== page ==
At the end of the first book Inej doesn’t make it back with the rest of the crew, and we find out that she’s been kidnapped by the merchant Van Eck.  Sadly, Inej doesn’t believe that Kaz will come after her: after all, there’s no profit in it for him. But what she doesn’t realize is that Kaz cares for her more than she knows; even more than Kaz himself will admit!  But Kaz is not going to let Van Eck get away with double-crossing him, and taking one of his crew.  He concocts an intricate plot of revenge, not trusting anyone and keeping some pretty important details on a “need to know” basis, leaving his crew to wonder if this time he’s gone too far.

Murder plots, explosions, a tiny bit romance, and ninja fighting on a high wire – this book has it all! Told by the various points of view of the crew members, each chapter fluctuates back and forth between them, so you see the adventure from different perspectives.  This nonlinear way of storytelling can at times make you feel like you’re losing continuity, but Bardugo does a great job at keeping it from getting disjointed, and fills in the gaps and back stories of the characters.  We learn so much more about the characters and how they came to settle in Ketterdam; what brought them together and how their friendships were forged. Bardugo skimmed the surface in the first book, so I was happy to see that she continued to round out the back stories of each of the characters.  And although the plot for revenge and the action make this book a fast paced and exciting read, it’s the camaraderie that makes this book shine.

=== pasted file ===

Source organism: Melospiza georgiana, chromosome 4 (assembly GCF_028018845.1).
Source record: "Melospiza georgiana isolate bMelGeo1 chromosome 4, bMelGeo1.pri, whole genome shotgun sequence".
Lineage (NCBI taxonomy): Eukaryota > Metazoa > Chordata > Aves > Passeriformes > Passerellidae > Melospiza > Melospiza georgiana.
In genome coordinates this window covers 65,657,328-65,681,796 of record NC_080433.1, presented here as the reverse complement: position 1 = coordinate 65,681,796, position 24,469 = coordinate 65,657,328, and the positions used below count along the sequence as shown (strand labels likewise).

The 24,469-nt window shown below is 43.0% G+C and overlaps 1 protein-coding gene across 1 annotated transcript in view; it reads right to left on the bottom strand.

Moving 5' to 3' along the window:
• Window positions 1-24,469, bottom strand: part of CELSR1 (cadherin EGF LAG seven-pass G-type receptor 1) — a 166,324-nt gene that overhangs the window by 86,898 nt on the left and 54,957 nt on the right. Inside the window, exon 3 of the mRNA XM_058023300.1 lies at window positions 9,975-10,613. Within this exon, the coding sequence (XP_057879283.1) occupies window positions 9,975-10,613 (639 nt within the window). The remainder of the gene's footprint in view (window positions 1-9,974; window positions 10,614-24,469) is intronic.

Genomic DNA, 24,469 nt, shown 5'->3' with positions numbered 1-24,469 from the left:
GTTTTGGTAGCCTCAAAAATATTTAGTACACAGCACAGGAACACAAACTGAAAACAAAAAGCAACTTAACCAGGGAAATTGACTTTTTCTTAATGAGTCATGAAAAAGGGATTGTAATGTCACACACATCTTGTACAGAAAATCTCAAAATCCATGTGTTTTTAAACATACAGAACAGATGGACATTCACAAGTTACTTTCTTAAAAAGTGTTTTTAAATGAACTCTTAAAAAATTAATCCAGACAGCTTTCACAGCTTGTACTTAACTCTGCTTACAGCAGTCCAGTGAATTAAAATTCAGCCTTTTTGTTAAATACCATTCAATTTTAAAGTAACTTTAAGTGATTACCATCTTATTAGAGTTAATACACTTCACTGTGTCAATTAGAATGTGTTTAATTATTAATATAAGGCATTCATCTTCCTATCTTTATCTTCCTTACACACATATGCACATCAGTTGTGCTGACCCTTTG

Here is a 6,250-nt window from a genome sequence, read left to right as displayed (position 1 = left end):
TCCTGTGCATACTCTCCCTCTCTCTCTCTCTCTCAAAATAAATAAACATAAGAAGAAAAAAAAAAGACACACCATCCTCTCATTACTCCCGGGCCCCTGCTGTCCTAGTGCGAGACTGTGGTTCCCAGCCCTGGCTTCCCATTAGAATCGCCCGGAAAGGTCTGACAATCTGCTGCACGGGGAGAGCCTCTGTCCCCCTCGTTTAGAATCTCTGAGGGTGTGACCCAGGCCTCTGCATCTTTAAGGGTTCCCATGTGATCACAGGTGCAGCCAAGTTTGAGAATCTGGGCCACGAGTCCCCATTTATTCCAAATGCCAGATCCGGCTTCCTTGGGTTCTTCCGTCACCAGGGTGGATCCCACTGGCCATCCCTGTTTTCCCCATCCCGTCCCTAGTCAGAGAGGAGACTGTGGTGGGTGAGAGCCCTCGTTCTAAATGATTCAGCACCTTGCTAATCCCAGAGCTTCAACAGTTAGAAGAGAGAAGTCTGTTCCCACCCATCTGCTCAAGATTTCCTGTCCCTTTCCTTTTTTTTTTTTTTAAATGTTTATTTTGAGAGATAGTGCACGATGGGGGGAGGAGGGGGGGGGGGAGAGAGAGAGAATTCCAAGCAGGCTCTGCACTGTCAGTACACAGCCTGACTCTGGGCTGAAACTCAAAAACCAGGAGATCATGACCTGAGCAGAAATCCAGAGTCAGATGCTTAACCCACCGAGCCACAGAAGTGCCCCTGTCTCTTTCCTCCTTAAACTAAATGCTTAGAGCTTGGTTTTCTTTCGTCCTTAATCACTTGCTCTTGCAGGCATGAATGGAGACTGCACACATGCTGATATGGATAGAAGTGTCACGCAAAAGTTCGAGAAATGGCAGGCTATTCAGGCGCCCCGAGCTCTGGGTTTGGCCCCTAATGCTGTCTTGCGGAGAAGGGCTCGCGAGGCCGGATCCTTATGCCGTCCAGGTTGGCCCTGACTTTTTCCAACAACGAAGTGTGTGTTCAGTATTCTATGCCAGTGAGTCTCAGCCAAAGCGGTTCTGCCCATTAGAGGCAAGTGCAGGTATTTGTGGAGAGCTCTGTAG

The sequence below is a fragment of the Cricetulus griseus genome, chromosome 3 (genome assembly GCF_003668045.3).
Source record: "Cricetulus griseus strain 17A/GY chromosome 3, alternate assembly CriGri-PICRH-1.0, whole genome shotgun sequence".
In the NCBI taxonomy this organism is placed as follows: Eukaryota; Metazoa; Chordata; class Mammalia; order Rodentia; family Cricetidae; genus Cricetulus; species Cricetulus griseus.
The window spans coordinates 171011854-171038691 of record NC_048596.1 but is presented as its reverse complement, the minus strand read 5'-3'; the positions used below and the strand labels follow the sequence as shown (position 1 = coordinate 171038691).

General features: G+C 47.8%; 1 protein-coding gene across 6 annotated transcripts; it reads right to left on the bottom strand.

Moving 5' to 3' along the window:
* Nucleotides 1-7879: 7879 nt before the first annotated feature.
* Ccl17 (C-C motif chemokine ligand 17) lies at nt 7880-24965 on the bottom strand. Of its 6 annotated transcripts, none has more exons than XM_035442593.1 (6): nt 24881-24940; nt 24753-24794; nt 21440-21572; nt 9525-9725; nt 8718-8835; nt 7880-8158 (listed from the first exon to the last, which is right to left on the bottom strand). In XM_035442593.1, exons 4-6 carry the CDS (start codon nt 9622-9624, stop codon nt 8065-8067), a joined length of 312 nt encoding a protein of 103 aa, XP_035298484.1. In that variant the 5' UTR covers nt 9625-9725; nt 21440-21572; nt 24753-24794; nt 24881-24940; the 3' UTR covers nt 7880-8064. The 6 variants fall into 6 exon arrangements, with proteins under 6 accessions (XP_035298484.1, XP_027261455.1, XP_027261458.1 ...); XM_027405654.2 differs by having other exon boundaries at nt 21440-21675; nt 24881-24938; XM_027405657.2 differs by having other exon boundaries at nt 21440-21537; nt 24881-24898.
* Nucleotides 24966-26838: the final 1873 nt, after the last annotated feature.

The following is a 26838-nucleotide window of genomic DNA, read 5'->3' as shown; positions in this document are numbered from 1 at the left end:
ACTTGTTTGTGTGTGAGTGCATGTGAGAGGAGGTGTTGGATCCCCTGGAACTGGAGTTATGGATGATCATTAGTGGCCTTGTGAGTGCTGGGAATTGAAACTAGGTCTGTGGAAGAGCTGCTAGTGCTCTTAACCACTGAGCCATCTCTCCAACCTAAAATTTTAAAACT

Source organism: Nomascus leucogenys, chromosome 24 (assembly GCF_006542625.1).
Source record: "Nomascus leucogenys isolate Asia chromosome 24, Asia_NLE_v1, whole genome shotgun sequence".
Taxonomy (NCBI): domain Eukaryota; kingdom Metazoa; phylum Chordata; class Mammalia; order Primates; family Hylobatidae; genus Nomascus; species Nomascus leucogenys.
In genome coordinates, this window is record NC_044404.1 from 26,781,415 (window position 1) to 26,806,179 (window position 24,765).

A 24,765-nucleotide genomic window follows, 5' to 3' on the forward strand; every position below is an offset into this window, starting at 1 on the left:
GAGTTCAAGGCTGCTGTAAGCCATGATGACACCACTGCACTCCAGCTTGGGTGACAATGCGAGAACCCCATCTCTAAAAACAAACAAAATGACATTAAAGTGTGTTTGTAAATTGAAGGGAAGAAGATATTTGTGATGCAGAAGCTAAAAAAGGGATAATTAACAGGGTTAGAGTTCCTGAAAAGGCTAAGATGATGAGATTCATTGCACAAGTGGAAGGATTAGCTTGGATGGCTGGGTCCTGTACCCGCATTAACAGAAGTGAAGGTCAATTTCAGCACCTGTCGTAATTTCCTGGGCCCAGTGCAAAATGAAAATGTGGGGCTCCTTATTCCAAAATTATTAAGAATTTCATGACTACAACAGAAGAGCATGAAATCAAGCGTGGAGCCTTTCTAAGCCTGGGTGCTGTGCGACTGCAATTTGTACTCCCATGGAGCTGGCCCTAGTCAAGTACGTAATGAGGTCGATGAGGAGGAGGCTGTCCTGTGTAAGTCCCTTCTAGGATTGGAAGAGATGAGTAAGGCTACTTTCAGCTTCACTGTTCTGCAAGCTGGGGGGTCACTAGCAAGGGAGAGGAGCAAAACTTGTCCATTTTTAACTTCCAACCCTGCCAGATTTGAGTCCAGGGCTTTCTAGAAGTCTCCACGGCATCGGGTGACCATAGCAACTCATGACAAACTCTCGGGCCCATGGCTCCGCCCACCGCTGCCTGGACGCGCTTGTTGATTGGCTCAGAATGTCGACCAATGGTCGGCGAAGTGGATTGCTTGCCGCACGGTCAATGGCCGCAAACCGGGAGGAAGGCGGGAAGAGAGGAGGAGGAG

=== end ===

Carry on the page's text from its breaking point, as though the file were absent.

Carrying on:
With so many “series” books being part of a trilogy, I was surprised to find out that the second book would end the series, but Bardugo does a great job of finishing up the adventure in just the two books.  By doing this, she has eliminated the dreaded middle book syndrome, where so much of a story can drag and make me lose interest.

If you liked the first book, make sure to pick this one up.  It’s full of adventure, twists and turns, great back stories and character development – and the extra added bonus of the big reveal behind the series catchphrase, “No Mourners, No Funerals”. But no hints, you need to read the book for that.

Illuminae by Amie Kaufman and Jay Kristoff

Illuminae by Amie Kaufman and Jay Kristoff

Illuminae – The Illuminae Files_01 by Amie Kaufman and Jay Kristoff
Published by Knopf for Young Readers

There is so much to praise about this book, that I don’t know where to begin. From the design of the cover and the unique design of the pages, to the way the story is told – this book is spectacular.

When you read a lot of books, no matter how many of them you liked, you find that there are always a very special few that you will always count as a favorite. Even as plots and characters from some very good books fade from memory, those special few stay with you forever. Earlier this year I felt that way about Station Eleven by Emily St. John Mandel, and now Illuminae will be added to that very special list.